Lowering risk, protecting community
Elevating immunity against specific variants has a better chance of blocking infection, ultimately protecting against even a new variant that might emerge, Kedl said. “If we can stop reinfections from happening at a significant enough rate, we might slow the rate new variants spin out.”
Remembering the big picture as COVID-19 has gotten milder is important, Montague said. “I think we sometimes think of it and the decision about getting a vaccine as, ‘Well, I’m probably not going to get all that sick. It doesn’t really matter.’”
But it does matter, Montague said, pointing to a significant immune-compromised population that exists that could become gravely ill from a person’s mild breakthrough infection. “You wouldn’t know when you saw them, but you might interact with them and pass the virus on. I think it’s important to protect the people around you and to lower the risk of new circulating strains for the community.”
New COVID-19 Booster: What You Need to Know
Who can get the Moderna bivalent vaccine? Anyone 18 and older who has had the original series.
Who can get the Pfizer bivalent vaccine? Anyone 12 and older who has had the original series.
Who is eligible? Everyone in the approved age group who has had the original COVID-19 vaccine series, including the Johnson & Johnson/Janssen and Novavax vaccines.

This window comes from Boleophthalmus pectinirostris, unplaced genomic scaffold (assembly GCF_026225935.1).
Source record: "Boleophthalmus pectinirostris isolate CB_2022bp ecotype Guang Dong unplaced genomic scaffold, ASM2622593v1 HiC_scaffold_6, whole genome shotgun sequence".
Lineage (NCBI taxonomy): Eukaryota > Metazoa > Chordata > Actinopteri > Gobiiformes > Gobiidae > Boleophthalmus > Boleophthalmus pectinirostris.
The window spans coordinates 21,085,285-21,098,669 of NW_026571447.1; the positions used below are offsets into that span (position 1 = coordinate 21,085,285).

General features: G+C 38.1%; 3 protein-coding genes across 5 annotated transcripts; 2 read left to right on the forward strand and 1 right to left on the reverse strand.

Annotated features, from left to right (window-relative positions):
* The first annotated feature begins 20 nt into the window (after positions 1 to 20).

When and where are they available? Vaccines should begin arriving after Labor Day at the regular health sites and pharmacies that have been giving COVID-19 shots.
What about children under 12? The original, monovalent booster schedule remains the same. Both mRNA manufacturers are proceeding with variant-specific vaccines and clinical trials in the younger age groups.
How long should I wait after a previous booster shot or omicron illness? At least two months after the last vaccine and three months post-infection. Stretching the wait out to three to five months to optimize length of immunity is acceptable for non-high-risk people.
Can I still get the original monovalent booster? No. The monovalent booster is no longer available for anyone eligible for the bivalent booster.
Can I get a flu shot with the new booster? Yes. Studies show COVID and flu shots are as effective given in combination as opposed to separately. And bonus: Combining means only one bout of the vaccine side effects (fatigue, soreness, fever) instead of two.